HYBRID EVENT: You can participate in person at Madrid, Spain or Virtually from your home or work.
Hippolite Amadi, Speaker at Neonatology Conferences
Imperial College London, United Kingdom


Low- and Middle-income Countries (LMICs) in Africa, such as Nigeria have challenges of unsustainable basic infrastructure. This does not allow for competitive, independent, and progressive healthcare system. There is high dependence on unaffordable importation of needed technologies, and challenges of adverse climatic impacts on health. These have contributed to the prevailing high neonatal mortality rate in Nigeria, for example. Effective neonatal care requires sustainable and affordable technologies, which currently remain elusive to these countries. Our extensive neonatal work experience across all regions of Nigeria, spanning over a quarter century, reveals that the country is full of intelligent basic skilled nurses and doctors who could help to lower mortality if the necessary technologies were available. The technology requirements to save the neonates have remained unaffordable and insufficient in most Nigerian centres, creating no immediate hope for mortality reduction. The country’s high poverty rate and 100% dependency on technology-importation has further put any sustainable solution beyond her reach. A possible solution that could alter this negative trend must be radical, affordable, and indigenously driven and self-sustaining.
This presentation highlights the components of our Neonatal Rescue Scheme (NRS) and its recent frugal devices and ideas that could revolutionise neonatal healthcare in Nigerian and other LMICs. These are radical ideas within the contexts of rural healthcare transformation, empowering local people in remote locations of the LMICs with extraordinary knowledge to push their own boundaries of neonatal survival. The rural health centres in the hinterlands of Nigeria are limited in skill and technology to handle neonatal devastating conditions such as extreme prematurity requiring incubator care, respiratory distress syndrome requiring noninvasive respiratory support machines with the use of oxygen delivery techniques, threats of hyper-bilirubinaemia and kernicterus syndrome disorder (KSD) requiring early phototherapy treatment, amongst other conditions. Many neonates in the interior villages die of these conditions because they are unable to successfully journey to the centres in the cities where there could be expertise but without guarantee for survival. Therefore, many of them die without being known or counted. Our NRS is changing all these with technologies that empower the rural community.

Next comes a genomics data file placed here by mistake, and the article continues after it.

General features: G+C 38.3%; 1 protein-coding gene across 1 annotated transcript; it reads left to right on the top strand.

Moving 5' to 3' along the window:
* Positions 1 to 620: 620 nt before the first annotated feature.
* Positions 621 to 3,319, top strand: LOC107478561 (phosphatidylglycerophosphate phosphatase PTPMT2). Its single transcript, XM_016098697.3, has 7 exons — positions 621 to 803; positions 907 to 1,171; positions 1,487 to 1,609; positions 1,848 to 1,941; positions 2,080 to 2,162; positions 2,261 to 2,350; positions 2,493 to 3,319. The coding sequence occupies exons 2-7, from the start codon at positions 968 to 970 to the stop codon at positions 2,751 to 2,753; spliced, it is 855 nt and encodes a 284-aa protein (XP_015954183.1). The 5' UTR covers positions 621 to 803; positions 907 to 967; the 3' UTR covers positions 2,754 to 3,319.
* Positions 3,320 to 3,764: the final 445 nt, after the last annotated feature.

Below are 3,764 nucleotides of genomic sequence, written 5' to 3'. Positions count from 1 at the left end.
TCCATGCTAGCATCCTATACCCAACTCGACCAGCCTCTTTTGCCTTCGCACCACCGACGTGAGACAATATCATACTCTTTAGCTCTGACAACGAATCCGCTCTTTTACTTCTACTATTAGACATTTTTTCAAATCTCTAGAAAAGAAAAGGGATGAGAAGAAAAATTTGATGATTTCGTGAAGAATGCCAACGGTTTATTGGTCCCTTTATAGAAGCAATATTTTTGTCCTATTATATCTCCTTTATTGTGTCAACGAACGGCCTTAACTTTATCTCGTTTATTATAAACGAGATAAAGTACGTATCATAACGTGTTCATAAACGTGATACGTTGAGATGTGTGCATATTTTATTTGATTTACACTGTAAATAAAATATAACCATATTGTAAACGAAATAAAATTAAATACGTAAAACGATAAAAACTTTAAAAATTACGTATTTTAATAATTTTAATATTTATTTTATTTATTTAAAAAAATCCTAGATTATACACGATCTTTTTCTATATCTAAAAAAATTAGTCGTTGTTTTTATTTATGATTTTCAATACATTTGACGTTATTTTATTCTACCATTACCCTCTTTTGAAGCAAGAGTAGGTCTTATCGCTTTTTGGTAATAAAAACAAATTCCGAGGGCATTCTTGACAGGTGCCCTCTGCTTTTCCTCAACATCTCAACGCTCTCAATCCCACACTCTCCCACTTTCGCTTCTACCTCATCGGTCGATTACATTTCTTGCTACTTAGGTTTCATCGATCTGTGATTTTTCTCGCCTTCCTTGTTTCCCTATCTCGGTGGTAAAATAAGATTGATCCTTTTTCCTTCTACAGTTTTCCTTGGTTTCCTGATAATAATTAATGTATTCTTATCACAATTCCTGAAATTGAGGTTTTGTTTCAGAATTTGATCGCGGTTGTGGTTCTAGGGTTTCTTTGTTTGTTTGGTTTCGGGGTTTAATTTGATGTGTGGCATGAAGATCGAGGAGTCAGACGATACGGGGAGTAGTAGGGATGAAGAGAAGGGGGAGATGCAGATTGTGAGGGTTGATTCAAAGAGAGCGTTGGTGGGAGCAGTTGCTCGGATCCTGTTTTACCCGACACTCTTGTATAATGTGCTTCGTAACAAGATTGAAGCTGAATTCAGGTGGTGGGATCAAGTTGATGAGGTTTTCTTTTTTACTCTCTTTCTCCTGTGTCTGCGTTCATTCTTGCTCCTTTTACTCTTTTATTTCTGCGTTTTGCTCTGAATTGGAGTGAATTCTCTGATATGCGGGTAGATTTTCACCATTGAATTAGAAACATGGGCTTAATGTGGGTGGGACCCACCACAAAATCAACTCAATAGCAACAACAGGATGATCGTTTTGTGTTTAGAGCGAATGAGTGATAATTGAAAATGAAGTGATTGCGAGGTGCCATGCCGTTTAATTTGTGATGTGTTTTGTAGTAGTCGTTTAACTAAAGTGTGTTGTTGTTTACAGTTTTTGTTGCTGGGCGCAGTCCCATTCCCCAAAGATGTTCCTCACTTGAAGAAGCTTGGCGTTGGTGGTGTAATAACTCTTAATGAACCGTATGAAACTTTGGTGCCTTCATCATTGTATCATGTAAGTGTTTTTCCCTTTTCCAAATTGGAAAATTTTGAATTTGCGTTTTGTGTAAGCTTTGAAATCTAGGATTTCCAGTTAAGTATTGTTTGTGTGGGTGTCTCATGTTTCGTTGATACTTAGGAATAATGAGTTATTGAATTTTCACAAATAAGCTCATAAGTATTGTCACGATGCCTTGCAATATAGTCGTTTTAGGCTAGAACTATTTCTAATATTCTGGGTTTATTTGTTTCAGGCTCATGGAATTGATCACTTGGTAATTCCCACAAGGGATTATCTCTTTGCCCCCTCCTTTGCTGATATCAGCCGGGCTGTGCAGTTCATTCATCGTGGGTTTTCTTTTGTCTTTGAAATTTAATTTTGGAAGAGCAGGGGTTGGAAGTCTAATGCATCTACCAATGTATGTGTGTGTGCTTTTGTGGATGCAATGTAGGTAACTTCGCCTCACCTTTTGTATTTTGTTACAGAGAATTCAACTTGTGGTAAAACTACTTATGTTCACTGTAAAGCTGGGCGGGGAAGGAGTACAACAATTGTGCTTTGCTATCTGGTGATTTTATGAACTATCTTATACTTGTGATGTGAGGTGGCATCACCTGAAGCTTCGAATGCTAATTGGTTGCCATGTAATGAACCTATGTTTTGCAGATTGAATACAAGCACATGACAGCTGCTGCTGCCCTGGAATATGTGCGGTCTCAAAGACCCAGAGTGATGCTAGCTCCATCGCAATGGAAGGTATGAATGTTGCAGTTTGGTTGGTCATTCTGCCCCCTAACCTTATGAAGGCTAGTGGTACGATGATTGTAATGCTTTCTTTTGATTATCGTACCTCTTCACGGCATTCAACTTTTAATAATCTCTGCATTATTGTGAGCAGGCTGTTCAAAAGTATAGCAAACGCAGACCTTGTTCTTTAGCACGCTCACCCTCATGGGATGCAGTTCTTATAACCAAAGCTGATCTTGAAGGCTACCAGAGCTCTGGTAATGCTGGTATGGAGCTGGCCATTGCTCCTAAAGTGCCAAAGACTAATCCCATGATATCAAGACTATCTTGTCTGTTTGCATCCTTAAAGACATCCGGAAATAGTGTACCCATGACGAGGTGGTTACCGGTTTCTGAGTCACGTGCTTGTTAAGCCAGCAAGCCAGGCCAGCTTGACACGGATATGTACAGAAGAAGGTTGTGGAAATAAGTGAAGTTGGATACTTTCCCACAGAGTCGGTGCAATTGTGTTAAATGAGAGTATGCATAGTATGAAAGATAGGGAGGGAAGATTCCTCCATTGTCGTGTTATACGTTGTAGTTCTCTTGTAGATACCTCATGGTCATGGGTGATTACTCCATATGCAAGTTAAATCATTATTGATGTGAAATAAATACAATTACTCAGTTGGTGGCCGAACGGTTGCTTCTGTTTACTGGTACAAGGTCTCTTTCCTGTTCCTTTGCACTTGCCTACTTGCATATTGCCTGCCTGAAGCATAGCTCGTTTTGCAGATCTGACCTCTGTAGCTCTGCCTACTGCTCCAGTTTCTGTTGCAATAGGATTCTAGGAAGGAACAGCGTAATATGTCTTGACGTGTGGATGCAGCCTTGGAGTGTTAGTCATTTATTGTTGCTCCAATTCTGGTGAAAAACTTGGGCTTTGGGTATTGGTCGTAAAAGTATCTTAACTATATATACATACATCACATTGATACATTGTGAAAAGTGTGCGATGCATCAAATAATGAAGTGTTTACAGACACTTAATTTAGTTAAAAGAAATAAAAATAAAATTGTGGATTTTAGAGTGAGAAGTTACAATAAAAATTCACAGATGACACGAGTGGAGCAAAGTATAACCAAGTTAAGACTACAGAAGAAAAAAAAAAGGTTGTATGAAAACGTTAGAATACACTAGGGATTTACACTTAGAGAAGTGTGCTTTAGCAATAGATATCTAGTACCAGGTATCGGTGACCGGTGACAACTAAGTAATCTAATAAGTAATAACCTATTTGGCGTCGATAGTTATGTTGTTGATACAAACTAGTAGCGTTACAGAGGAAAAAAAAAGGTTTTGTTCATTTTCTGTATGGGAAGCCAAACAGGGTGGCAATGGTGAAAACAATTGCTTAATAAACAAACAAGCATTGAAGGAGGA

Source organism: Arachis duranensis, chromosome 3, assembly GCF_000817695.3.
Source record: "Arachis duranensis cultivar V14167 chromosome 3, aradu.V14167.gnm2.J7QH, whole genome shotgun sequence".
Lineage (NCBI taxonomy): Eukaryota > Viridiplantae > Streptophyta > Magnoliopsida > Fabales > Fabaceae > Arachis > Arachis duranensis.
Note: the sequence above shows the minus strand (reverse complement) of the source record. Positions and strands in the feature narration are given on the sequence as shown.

We have developed low-cost, rural village compatible devices that could ensure affordability of incubators, CPAP machine application, minor assistive breathing devices and extended reach of oxygen delivery, all applying low voltages that could be harnessed from the sun. Our trialled applications include: the recycled incubator technology (RIT)1 , discovering and creating the antidote to evening fever syndrome (EFS)2 , the Handy Approach (HHA) and Initial Setpoint Algorithm (HISA)3 , the politeheartCPAP machine4 , the politeoxygen splitter system (PSS)5 , the polite-light-bank (PLB)6 , and other applications, which are currently in use at some rural centres of Nigeria. These are affordable technologies that are reliant on sunlight-harnessed and converted energy for operation, with which Nigerian centres like the Niger-State’s Amina-centre in Minna has used in lowering neonatal mortality from 90% to 4% within six years of operation. The combination of these technologies and the training provided for the local practitioners have provided a strong intervention confidence which they applied to adequately catered for the needy neonates simultaneously within their rural location, hence revolutionising the once precarious situations. The Minna case shows that the LMICs can be empowered for a self-sustaining and independent healthcare, pushing their own boundaries of development and resilience.

Audience Take Away Notes:

  • A new approach to indigenous people collaboration in global health
  • Considerations for tailored LMIC systems design
  • Low-cost solutions that achieve high impacts at LMICs


Hippolite’s medical career began in 1987, spanning engineering-in-healthcare, orthopaedics, and neonatology research. His global prowess in neonatal innovations for LMICs has been influenced by his academic exploits, as a student and later Professor at Imperial College London, UK. His practice and research-Lab span the entire regions of Nigeria, covering >30 tertiary hospitals over the last two decades, enabling him an unprecedented access to evidence-based data on a national representative scale. He has since been a regular in the WHO and World Bank list of global thinkers on African perspective of climate-change impact on neonatal health.